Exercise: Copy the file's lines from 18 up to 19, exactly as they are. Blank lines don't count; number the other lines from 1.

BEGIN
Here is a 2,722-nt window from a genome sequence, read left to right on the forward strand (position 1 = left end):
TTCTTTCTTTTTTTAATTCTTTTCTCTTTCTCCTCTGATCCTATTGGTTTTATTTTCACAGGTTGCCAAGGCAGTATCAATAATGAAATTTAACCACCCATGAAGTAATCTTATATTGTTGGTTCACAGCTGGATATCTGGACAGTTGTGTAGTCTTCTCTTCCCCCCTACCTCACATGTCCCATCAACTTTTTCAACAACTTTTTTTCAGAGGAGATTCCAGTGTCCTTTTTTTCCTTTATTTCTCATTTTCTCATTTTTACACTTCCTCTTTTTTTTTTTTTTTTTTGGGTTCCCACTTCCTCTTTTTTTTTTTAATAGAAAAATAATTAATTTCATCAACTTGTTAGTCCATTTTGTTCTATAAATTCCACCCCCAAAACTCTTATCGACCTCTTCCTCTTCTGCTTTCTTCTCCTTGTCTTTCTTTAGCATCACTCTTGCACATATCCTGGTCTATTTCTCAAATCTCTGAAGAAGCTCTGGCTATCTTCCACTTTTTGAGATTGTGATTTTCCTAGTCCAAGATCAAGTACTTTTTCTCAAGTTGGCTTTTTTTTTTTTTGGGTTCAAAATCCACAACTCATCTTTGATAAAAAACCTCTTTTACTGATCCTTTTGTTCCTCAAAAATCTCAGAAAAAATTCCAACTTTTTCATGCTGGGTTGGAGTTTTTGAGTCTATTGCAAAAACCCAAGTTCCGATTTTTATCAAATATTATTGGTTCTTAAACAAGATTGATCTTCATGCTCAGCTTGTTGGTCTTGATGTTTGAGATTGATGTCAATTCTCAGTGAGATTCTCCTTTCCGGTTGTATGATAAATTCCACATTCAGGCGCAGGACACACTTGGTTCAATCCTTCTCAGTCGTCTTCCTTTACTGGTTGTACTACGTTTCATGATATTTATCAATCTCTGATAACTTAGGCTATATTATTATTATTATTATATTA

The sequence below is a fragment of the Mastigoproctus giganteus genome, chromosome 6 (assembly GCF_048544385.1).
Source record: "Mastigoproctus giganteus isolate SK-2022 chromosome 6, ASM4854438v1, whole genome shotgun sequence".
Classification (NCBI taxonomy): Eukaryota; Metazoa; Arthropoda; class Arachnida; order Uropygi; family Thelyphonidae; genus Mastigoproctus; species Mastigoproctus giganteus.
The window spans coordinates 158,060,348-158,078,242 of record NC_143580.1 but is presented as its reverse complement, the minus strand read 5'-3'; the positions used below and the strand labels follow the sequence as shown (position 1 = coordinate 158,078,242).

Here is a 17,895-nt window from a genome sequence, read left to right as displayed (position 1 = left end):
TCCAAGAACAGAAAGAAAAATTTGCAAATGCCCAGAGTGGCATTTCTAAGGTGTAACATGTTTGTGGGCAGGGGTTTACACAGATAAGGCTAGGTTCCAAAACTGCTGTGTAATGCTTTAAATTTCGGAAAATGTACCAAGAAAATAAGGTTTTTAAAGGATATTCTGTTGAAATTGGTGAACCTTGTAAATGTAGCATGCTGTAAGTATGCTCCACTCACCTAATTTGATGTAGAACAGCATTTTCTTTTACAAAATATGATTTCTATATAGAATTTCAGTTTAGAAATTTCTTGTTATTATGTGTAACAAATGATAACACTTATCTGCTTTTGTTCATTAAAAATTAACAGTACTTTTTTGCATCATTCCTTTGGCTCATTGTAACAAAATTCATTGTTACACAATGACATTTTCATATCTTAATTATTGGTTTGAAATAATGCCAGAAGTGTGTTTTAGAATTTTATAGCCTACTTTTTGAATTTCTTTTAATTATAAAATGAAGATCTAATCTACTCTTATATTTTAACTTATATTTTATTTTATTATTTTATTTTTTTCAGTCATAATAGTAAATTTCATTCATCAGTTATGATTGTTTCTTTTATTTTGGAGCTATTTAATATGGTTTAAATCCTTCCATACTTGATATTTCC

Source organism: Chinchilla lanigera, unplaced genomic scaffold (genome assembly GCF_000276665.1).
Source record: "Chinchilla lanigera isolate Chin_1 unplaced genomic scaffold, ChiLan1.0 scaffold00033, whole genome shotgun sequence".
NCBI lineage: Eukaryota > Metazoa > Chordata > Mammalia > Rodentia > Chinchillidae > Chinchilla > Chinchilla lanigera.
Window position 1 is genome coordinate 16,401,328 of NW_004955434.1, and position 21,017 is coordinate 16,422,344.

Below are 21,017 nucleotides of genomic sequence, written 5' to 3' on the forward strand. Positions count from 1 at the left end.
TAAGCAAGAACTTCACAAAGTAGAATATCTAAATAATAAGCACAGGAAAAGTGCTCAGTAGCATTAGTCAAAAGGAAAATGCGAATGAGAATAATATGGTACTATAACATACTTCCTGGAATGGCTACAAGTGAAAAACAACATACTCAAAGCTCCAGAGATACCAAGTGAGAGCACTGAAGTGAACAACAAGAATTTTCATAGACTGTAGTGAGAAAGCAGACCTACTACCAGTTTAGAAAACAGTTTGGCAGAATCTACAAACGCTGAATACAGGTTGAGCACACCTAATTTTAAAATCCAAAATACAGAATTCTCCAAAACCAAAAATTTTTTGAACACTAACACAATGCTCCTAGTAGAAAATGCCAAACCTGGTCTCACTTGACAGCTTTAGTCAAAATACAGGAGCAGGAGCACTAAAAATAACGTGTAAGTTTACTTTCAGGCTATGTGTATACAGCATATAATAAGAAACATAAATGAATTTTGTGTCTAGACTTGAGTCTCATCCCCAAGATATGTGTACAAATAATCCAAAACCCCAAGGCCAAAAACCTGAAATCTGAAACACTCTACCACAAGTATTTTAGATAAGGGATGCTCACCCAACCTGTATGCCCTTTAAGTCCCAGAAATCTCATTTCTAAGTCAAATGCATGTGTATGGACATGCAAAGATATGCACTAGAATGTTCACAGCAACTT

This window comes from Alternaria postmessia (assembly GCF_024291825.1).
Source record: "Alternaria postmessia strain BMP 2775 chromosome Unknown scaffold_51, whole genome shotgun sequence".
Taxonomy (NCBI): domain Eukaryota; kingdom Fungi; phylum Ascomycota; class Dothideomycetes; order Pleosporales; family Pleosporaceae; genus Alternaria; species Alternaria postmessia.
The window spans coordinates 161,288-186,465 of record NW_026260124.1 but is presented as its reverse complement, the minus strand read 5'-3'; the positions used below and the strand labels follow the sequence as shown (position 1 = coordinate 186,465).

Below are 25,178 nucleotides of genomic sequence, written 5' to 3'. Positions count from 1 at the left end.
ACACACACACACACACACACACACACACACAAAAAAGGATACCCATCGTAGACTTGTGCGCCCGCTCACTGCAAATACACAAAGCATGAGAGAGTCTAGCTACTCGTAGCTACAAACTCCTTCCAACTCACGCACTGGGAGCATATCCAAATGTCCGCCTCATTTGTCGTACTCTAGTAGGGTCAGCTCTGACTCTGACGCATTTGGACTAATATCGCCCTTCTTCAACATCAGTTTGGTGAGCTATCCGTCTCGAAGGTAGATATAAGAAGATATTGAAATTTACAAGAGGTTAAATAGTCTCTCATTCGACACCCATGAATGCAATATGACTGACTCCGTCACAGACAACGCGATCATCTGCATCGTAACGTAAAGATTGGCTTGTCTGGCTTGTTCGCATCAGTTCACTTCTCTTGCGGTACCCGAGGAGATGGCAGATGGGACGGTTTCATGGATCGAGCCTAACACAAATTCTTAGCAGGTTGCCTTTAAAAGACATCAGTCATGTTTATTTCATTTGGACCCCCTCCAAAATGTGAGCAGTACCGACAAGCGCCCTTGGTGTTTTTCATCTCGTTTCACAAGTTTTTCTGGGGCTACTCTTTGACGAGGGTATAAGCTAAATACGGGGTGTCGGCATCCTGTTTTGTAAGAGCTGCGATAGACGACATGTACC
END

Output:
The window spans coordinates 161,288-186,465 of record NW_026260124.1 but is presented as its reverse complement, the minus strand read 5'-3'; the positions used below and the strand labels follow the sequence as shown (position 1 = coordinate 186,465).

Below are 25,178 nucleotides of genomic sequence, written 5' to 3'. Positions count from 1 at the left end.